Blog

Hello, and welcome to the Chess at Three Blog. We’ve been thinking about different ways that chess can enrich the lives of those who play it. In a previous post, we talked about how chess can help you discover your own style and personality. In another post, we talked about how chess is a universal language, connecting you to friends in any major city!

In today’s blog, our co-founder Tyler Schwartz discusses the correlation between playing chess and building an appreciation for hard work.

Here’s our next entry. Playing Chess Teaches Hard Work, a short essay from one of our Co-Founders, Tyler Schwartz.

“I went to college for music, specifically jazz performance on saxophone. As a musician, I became very good at practicing for at least 4-hour chunks, a common theme of musicians. It felt good to say ‘goodbye’ to the world for a while, and practice the same song over and over again. Sometimes, I would record myself playing the song at the beginning of the session and then again at the end. It was very satisfying listening to the difference in quality that came with the commitment to practicing.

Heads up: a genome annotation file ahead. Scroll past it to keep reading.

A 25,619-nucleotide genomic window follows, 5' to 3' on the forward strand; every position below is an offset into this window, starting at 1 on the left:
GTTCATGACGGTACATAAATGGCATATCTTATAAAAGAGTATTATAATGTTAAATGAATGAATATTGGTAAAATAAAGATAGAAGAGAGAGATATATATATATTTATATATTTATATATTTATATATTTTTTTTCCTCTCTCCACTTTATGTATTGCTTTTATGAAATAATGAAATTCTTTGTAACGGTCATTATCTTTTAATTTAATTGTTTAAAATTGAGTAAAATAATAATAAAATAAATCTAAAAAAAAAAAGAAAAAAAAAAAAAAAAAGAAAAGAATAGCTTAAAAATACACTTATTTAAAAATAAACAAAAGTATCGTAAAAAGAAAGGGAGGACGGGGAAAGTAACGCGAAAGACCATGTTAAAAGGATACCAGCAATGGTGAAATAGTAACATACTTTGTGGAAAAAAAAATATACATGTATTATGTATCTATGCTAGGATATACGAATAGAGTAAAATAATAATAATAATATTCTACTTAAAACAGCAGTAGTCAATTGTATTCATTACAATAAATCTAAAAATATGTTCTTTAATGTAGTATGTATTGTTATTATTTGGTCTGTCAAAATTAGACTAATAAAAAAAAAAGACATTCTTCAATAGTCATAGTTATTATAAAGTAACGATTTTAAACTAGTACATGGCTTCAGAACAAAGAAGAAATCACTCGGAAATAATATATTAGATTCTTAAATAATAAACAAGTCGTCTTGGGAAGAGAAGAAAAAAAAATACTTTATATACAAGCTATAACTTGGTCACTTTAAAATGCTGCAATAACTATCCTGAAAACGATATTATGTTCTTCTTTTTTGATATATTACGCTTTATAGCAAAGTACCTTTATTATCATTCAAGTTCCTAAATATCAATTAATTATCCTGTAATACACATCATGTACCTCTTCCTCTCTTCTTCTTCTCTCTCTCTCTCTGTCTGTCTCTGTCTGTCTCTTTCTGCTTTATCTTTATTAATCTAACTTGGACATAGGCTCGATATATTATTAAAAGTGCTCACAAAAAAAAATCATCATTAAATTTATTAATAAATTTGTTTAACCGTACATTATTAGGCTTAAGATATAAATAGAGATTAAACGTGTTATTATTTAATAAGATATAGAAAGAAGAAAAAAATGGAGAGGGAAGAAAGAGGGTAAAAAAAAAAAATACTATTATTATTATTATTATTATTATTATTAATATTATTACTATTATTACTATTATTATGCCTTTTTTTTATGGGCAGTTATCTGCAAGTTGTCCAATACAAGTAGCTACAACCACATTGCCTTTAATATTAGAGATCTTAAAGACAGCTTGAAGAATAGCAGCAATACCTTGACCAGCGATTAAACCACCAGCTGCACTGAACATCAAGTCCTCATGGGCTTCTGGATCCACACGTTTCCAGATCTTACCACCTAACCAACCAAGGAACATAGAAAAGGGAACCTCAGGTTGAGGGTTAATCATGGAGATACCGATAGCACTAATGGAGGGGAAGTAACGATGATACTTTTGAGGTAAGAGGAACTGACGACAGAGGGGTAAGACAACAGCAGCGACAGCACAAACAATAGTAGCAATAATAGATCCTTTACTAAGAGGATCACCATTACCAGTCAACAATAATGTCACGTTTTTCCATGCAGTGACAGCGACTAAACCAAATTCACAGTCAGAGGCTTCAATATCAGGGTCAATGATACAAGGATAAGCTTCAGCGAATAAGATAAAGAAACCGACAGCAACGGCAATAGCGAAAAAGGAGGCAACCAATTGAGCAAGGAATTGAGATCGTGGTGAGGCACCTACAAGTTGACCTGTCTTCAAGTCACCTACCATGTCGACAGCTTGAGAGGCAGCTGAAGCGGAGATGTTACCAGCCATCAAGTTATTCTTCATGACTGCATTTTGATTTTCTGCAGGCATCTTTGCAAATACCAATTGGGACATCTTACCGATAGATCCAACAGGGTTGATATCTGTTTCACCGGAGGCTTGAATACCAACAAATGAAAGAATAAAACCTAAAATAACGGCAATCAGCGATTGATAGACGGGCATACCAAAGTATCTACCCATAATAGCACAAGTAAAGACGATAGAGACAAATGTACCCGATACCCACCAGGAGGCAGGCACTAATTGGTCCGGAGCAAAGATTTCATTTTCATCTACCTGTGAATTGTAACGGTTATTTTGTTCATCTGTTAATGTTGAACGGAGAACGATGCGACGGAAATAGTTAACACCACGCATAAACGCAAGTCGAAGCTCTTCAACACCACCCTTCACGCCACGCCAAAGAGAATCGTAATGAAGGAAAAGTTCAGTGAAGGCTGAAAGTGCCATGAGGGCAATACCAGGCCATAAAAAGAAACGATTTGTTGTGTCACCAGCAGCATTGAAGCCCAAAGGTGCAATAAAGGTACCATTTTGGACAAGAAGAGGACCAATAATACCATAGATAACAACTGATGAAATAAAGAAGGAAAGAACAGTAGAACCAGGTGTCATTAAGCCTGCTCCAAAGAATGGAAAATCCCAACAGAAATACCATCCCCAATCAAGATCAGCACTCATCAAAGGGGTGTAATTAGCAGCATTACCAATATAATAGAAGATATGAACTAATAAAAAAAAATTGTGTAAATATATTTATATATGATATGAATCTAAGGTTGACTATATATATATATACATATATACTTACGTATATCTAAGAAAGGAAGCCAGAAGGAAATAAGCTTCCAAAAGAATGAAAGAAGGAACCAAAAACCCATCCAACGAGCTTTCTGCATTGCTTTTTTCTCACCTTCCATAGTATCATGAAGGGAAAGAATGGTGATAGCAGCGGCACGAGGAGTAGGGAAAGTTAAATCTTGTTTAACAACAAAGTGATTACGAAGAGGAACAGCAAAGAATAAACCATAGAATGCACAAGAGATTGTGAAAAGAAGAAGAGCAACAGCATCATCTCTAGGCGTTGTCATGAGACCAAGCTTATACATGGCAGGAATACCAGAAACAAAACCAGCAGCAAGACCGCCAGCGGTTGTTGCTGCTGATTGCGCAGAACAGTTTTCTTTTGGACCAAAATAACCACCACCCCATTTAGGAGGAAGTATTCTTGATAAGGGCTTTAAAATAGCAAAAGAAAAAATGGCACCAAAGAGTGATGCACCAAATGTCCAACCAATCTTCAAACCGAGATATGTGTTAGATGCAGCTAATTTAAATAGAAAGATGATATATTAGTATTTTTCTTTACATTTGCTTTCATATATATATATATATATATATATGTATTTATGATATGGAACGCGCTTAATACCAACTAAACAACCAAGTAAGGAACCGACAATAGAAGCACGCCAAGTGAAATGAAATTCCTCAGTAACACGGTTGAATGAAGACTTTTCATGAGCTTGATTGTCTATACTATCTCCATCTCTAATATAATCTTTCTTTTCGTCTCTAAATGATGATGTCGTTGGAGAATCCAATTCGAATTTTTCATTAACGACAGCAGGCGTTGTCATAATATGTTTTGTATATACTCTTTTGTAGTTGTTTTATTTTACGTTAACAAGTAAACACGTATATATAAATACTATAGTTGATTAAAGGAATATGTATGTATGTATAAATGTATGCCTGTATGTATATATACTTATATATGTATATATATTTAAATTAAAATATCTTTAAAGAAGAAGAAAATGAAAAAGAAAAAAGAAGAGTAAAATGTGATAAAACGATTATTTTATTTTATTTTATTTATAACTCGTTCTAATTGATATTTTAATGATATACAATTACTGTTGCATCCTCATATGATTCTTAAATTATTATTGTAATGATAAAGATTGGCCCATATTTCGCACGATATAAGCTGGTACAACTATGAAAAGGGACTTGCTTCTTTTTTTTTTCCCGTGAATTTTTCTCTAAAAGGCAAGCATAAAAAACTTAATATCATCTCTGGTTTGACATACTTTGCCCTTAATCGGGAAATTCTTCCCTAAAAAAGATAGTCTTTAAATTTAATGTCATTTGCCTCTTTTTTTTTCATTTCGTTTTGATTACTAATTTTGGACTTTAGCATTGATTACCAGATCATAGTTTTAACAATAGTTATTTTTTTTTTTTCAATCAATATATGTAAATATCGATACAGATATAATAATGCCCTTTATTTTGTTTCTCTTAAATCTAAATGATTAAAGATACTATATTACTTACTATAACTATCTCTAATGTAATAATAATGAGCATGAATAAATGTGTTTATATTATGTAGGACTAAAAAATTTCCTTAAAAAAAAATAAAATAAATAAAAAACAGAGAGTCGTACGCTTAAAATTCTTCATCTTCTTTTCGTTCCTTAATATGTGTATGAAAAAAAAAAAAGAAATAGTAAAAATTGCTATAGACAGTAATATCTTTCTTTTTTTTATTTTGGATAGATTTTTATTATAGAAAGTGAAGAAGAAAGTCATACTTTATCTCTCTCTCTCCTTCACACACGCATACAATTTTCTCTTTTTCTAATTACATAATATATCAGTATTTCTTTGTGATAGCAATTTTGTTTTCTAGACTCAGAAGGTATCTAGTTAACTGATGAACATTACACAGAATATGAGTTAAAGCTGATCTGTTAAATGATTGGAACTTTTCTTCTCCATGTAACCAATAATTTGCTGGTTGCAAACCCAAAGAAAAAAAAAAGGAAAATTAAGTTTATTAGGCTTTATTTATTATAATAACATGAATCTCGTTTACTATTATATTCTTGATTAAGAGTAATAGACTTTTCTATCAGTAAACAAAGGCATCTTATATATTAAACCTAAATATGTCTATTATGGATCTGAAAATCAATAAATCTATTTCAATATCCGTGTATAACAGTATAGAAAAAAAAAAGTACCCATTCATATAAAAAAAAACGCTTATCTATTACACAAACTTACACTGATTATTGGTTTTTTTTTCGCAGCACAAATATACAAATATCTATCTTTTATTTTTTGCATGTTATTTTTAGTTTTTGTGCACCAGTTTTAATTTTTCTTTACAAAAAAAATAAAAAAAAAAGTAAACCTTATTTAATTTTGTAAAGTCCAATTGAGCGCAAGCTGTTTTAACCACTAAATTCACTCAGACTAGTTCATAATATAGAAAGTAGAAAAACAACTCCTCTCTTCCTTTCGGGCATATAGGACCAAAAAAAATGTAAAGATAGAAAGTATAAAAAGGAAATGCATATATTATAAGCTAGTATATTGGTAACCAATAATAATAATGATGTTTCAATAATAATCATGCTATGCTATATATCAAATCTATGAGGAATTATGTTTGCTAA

I started to play chess in college, and as with every beginner, experienced a lot of losing at the outset. I would write down my games and retreat back to my apartment with the same ferocity I went to a practice room for music. I would read chess books and watch chess videos about the openings I faced and went over them again and again. At the end of these sessions, I was able to visually appreciate the beauty of the new moves and tactics I had learned in the same way I was able to appreciate songs after a long practice session.

In this way, music taught me how to play chess; the ritual of practice was already choreographed in my mind. I was accustomed to the pace of slow and steady improvement. The transition to chess was incredibly easy because I was already good at practicing, I just had to change what I practiced.

This is just another theme we hope all Chess at Three students learn: an appreciation for hard work, slow improvement, and commitment.”

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